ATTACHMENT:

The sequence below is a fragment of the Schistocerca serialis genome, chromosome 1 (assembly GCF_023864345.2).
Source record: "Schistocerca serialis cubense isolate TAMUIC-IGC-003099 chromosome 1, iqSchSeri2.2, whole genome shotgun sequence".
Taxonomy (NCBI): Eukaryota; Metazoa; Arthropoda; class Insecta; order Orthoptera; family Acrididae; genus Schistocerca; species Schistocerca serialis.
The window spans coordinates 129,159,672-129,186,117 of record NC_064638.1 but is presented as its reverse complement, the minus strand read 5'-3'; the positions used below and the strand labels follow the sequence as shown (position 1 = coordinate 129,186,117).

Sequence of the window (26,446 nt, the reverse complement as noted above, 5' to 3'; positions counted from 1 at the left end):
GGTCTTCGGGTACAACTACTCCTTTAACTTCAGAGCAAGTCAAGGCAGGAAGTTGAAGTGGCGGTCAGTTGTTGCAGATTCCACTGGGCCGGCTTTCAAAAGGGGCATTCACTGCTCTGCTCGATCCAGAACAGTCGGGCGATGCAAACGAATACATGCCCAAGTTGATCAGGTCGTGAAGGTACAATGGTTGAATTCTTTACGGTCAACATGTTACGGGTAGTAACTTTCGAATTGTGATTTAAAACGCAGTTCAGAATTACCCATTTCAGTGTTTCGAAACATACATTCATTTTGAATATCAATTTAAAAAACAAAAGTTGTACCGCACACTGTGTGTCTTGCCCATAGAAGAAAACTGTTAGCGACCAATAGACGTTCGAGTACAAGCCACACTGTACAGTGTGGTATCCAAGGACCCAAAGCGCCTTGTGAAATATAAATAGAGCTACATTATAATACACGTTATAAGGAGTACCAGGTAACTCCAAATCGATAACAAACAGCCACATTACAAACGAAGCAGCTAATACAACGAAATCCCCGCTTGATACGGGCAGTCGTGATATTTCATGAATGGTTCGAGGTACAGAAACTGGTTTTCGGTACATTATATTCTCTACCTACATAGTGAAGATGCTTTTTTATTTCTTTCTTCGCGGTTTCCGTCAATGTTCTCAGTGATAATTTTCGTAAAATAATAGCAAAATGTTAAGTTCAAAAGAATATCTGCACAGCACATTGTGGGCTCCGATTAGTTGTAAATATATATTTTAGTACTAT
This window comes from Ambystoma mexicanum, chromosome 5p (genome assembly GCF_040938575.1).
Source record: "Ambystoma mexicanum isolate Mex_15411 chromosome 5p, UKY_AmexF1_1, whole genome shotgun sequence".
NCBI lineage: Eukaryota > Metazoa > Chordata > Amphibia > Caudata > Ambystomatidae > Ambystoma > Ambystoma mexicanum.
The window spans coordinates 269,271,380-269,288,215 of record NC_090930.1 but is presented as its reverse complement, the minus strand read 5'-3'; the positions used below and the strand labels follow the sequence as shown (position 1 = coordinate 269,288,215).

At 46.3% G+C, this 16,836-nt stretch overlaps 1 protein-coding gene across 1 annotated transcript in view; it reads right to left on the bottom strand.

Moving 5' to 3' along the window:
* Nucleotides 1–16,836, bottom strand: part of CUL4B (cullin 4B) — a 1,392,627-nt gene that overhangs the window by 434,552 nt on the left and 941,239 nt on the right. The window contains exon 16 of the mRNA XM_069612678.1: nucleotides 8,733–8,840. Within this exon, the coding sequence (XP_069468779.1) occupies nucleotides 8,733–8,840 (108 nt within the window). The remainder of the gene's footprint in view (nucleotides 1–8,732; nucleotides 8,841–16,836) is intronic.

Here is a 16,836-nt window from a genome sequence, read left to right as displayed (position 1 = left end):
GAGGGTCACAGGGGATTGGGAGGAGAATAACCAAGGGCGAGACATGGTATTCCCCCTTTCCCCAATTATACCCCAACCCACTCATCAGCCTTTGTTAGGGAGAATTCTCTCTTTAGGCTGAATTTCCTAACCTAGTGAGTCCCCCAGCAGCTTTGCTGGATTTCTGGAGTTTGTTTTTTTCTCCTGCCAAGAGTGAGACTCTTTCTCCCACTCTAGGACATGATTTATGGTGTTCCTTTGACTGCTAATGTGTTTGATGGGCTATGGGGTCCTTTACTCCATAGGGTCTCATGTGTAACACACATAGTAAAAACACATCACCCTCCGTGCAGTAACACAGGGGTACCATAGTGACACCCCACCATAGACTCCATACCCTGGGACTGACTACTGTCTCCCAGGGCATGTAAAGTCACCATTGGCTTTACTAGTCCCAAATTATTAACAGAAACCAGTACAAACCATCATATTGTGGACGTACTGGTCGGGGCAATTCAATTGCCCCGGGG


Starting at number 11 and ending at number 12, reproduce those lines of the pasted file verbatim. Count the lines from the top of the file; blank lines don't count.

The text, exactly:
At 46.3% G+C, this 16,836-nt stretch overlaps 1 protein-coding gene across 1 annotated transcript in view; it reads right to left on the bottom strand.

Moving 5' to 3' along the window: